This is where products like a CDP can be really beneficial for a company. A CDP is a tool to store all your companies current marketing data. A good CDP should be able to help a company to sell its offering. Another great way to share data between these different platforms is via an API layer. When working on a joint venture project, I recommend that you audit all your existing APIs as well as define all-new API end-points. It is important to add this information in a shared document that each agency can look at. The document should clearly show what API endpoints are available and who the owner is. You may want to consider a product like Microsoft API Management to help to clearly define the system boundaries.
I have worked on projects where there have been 4 or 5 different agencies involved in the same project. Having the documentation that defines the boundaries between every partner definitely helped to stop disagreements and companies treading on each other's toes.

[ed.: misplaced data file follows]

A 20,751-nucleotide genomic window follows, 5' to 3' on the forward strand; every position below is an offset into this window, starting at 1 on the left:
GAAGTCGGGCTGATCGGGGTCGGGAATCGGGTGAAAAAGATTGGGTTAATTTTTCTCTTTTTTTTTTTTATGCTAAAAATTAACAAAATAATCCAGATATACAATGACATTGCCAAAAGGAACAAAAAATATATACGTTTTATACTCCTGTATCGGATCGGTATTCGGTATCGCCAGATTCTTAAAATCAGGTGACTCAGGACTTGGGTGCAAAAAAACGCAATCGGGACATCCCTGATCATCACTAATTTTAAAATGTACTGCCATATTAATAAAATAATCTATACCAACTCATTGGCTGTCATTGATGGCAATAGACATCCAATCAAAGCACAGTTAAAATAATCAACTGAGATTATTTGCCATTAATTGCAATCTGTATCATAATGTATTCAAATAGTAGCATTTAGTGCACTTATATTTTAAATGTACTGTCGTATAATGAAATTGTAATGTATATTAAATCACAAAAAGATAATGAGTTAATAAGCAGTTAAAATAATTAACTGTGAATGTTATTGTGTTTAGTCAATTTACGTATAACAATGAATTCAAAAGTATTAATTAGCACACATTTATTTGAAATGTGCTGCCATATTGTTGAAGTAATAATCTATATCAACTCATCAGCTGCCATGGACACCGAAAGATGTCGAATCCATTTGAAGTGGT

As a developer, the most important aspect of a project is the build and delivery. If you have to work with different platforms, languages, websites, agencies, it can be hard and complicated to understand how a system works. In order to minimise the system complexity, it is important to standardise these areas:
Source control workflow: Ensure all agencies are writing code in the same version control solution. It can also be beneficial to define a standard way of working. Things I recommend defining include the commit message strategy , the GIT branching strategy (GitFlow, release branch pattern etc..), the linting tools and their rules and the code review guidelines.
Base Builds: If you need to have different agencies build websites for you, defining a starting point that is intuitive and well-structured will be time well spent. Investing some time and creating a base build that all projects should be built from can make it a lot easier for developers to jump between the different systems 🔓. Standardising the project and folder structure will make it easier for developers to find the files that they are looking for.